My father died just before the holiday season began three years ago. On the anniversary of his death I wanted to share a story with my readers that occurred about three years before he died. It concerns an argument we had during one of my holiday visits to Houston. I thought it would be good for people to hear it before they spend time with their families over Christmas.
For that holiday visit, I was planning on staying with my parents for a few days in the Woodlands, then visiting friends across town in Katy and then in Clear Lake before circling back to see them again prior to going back to North Carolina. But just as I was preparing for the day trip across town to Katy, my dad began lecturing me on my need for a GPS. I told him I did not need one as I had been to the Katy destination several times before.
For some bizarre reason, my dad just kept on arguing with me. When my mother tried to change the subject, he just raised his voice and shouted over her. He kept interrupting both of us until my mother begged him to just shut up. She only told him to shut up when he was way out of line – so that usually worked. But it did not work this time. He just kept going.
Finally, in anger, I looked at him and said “Dad, there is no problem here for you to solve. So stop interrupting me!” Before I realized it, everyone was either yelling or angry. I then told him I did not drive 1250 miles to put up with his nonsense - although I may have used an expletive. Next, I grabbed my bags and stormed out of his house vowing never to visit my father again.
I spent the night in Katy that night – just as I had already planned to do. The next day I drove down to Clear Lake as I had also planned to do. After spending the day and the early evening with a friend I had decided to just start the drive back home to North Carolina instead of going back to dad’s house in the Woodlands.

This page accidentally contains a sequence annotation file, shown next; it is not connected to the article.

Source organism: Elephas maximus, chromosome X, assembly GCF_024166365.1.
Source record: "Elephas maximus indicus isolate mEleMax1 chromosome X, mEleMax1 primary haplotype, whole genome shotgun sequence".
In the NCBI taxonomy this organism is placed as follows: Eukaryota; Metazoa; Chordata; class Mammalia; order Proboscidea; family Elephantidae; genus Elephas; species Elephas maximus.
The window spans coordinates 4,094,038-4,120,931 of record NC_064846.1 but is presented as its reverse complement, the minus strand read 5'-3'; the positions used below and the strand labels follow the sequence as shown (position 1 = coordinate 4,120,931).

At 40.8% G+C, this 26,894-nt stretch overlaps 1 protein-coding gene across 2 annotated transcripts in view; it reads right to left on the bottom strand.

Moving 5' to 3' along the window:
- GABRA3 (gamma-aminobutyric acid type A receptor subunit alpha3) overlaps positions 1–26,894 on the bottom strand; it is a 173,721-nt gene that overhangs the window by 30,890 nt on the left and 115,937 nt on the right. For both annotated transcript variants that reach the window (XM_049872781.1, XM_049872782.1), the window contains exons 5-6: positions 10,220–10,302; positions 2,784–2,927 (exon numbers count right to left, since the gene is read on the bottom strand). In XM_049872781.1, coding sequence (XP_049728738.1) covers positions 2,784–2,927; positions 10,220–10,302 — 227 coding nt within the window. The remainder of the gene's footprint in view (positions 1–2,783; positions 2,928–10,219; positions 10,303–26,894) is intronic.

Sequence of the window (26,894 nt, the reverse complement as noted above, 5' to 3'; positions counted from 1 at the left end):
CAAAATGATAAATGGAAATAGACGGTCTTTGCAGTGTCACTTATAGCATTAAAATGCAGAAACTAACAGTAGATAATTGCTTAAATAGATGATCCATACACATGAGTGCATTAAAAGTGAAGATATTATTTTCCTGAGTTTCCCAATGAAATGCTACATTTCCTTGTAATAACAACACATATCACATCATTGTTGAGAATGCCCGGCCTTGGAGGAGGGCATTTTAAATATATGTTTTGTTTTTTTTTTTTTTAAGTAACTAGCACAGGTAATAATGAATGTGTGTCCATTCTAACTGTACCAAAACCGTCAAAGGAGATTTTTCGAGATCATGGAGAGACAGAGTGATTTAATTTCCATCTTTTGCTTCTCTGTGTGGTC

I guess I just did not want to face my father again. I was furious at him for lecturing me and for raising his voice to me after I drove all the way across the country to see him. He was furious at me for telling him I did not need his advice. We both felt hurt and we both felt disrespected. Nonetheless, for some bizarre reason, as I headed up I-45, at just the last second, I decided to miss the I-10 exit to North Carolina and instead drive back up to the Woodlands.
When I walked into the house, my dad was sitting by the fireplace. I sat down next to him and pulled out an iPad and starting showing him pictures of our old house in Clear Lake, which I had just taken earlier that day. He never apologized for raising his voice. And I never apologized for storming out of the house. I just met him where he was and started talking in order to break the silence. Three years later, I knew just why dad had been acting strangely during that visit. A massive tumor had started growing in the middle of his brain. The next two holiday visits were peaceful. By the third he was dead.
Had I taken that exit and gone back to North Carolina, things never would have been the same again. Instead, I made peace with him. In fact, I was the last person ever to speak to him. I even delivered a sermon to him on his last Sunday on earth, as he lay there blind, mute, and dying. He died peacefully and I have been at peace with it ever since. It was all because I met him where he was and started talking.
If there is someone you love that you are not at peace with just swallow your pride and reach out. Chances are, the source of your conflict really is not as important as you once thought it was. Perhaps it is just as meaningless as the one between my dad and me. If fact, I’ll bet it is.
We are all dying, folks. It is time to meet the people we love where they are and start talking. There is no need to wait until the holidays to start applying this principle. We can start today. We might not have tomorrow.
It is true that our lives are measured in years. But they are given meaning in precious moments. Those moments include more than just the ones where we refrain from taking a wrong turn. They also include the ones where we have to knock down a wall when it seems safer to hide behind one.
When we do, we realize that it is far easier to let go of our pride than it is to live inside a prison of our own construction.
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